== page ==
Conservation status

Regular readers may have noticed the addition of grey boxes titled Conservation Status at the end of posts about our flora and fauna and beneath the pictures on the sidebar.

In researching our response to Wiltshire’s Housing Site Allocation Plan and the developer’s plans for the field to the south of Church Lane, we discovered exactly how many of the species on our species lists are protected, endangered, vulnerable, or the populations of which are decreasing.

The UK Biodiversity Action Plan prioritises 18 species of terrestrial mammal; nine of those species are either resident in, or visitors to, Southwick Country Park and we have high hopes of a tenth.

Ten species of reptiles and amphibians are prioritised by the UK BAP and four of them are known residents of the park and we suspect the presence of a fifth. Of the sixty species of birds that are prioritised, eight have been identified in the park. Of the prioritised habitats on the the UK BAP list the park covers hedgerows, rivers, wood-pasture and parkland, ponds and lowland meadow.

The UK BAP also lists prioritised invertebrate species, vascular plants and fungi. The park’s invertebrates have not been sufficiently surveyed to make any real judgement as to how many prioritised species there might be, although we hope to conduct a survey of the Lambrok’s invertebrates this summer. Our lists of flowering plants are incomplete and the possibly thousands of fungi and lichens are largely a mystery to us.

This puts the park and Lambrok Stream at the centre of an important wildlife landscape the whole of which we feel deserves protection. We decided that we should highlight the conservation status of all the inhabitants (fauna, flora and fungi) of the park so that park users and our website followers are aware they share the space with species that need to be looked after.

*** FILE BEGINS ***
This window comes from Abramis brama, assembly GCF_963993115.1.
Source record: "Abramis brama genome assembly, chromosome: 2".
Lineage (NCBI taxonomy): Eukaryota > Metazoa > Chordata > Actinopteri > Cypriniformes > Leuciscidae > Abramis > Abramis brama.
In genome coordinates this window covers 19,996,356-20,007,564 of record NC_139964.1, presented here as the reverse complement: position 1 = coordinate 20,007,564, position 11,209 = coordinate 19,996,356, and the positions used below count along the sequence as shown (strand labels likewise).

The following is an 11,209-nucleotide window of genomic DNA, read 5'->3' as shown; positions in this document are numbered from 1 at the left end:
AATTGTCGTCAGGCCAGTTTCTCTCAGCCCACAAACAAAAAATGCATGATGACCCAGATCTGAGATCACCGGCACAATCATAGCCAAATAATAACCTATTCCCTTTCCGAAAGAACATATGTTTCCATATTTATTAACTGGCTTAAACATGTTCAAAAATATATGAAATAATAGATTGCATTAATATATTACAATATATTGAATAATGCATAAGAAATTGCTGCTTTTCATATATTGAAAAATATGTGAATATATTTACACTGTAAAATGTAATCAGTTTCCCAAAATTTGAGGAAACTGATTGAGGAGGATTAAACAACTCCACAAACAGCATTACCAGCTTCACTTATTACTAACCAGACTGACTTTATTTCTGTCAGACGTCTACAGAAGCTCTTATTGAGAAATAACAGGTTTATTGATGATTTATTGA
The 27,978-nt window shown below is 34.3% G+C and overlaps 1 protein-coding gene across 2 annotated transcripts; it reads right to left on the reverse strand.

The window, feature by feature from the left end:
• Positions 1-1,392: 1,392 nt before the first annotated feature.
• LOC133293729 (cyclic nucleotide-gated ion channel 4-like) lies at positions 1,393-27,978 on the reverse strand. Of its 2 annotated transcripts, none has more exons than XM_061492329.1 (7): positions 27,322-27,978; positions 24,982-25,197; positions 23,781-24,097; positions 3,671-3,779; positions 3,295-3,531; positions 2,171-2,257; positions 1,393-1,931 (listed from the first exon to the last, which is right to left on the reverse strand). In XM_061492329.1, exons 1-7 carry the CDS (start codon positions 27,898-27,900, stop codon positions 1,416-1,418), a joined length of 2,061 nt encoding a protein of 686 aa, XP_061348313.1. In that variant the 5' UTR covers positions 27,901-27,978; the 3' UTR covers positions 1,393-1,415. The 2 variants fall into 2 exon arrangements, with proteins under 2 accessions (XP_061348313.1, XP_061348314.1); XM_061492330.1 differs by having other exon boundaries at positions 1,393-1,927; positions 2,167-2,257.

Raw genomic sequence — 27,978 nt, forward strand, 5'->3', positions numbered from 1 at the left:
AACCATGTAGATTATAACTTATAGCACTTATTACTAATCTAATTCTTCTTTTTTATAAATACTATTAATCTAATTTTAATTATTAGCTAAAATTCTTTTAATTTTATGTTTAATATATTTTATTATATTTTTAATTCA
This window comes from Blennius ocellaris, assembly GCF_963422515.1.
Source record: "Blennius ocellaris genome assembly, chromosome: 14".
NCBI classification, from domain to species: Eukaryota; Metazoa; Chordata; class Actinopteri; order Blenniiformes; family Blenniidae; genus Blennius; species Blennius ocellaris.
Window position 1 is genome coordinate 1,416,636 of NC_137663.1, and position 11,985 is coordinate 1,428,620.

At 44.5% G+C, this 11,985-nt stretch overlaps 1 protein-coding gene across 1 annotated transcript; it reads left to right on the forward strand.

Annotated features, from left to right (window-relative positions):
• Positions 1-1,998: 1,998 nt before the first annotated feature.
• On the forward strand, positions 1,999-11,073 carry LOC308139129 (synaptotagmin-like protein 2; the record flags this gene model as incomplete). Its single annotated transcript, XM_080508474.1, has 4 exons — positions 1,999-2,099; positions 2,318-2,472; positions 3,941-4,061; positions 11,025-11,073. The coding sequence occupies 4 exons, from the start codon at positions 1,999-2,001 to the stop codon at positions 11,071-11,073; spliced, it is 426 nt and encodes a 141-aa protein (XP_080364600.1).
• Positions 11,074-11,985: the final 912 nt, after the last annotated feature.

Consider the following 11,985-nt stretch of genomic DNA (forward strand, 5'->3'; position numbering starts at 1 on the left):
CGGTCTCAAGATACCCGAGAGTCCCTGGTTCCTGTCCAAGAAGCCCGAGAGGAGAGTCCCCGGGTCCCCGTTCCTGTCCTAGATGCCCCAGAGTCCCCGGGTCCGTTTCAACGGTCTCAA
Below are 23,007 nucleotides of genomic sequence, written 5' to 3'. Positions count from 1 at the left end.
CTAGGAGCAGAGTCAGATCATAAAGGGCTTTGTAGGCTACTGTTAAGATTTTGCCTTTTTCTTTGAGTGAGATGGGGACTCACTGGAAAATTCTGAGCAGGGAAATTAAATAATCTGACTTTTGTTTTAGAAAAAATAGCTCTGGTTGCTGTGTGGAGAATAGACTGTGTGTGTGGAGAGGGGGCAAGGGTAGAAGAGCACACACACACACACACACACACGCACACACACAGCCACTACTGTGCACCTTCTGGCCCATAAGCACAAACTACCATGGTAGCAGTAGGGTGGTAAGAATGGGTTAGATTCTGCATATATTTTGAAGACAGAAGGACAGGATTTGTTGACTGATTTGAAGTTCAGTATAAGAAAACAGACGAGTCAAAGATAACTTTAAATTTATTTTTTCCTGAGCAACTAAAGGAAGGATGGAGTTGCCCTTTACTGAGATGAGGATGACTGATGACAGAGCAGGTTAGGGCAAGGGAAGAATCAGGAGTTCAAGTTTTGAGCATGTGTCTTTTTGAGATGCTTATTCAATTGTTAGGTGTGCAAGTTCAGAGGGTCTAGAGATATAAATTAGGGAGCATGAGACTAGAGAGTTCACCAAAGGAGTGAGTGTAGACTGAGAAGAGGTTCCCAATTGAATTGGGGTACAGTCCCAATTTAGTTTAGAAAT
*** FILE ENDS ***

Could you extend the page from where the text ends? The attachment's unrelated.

In 2020 the protection afforded by the UK Post 2010 Biodiversity Framework will end. It is not yet clear to us exactly what will replace it and what the responsibilities of local government will be under any new legislation. It was notable, during the WHSAP hearings in the first weeks of April, that Wiltshire had not conducted ecological appraisals of the three allocated sites (Church Lane, Upper Studley and Southwick Court) that abut the Lambrok; the implication seemed to be that that would be the responsibility of developers.

We feel that this might be a mistake; we need to be constantly aware of the conservation status of all the park’s wildlife and equally aware of the complex legislation that protects it.

2 thoughts on “Conservation status

  1. I have literally just returned from a lovely long walk around southwick , my dog Bertie had wonderful time! We saw bluebells, ancient oak trees, holes in the ground to be sniffed at, clear waters and murky waters and wondered what little creatures existed there. Blossom, nettles and dandelions all food for the mini beasts. Have yet to see a red squirrel! Personally I think they are a myth like the Loch Ness monster! It was a delight to be out there listening to all manner of bird song and chatterings . Something messy, Fox perhaps, that Bertie enjoyed rolling in! Rabbit or maybe hare droppings to be pondered Oder. We are so lucky to have the Park so close by and it and it’s inhabitants must be protected!

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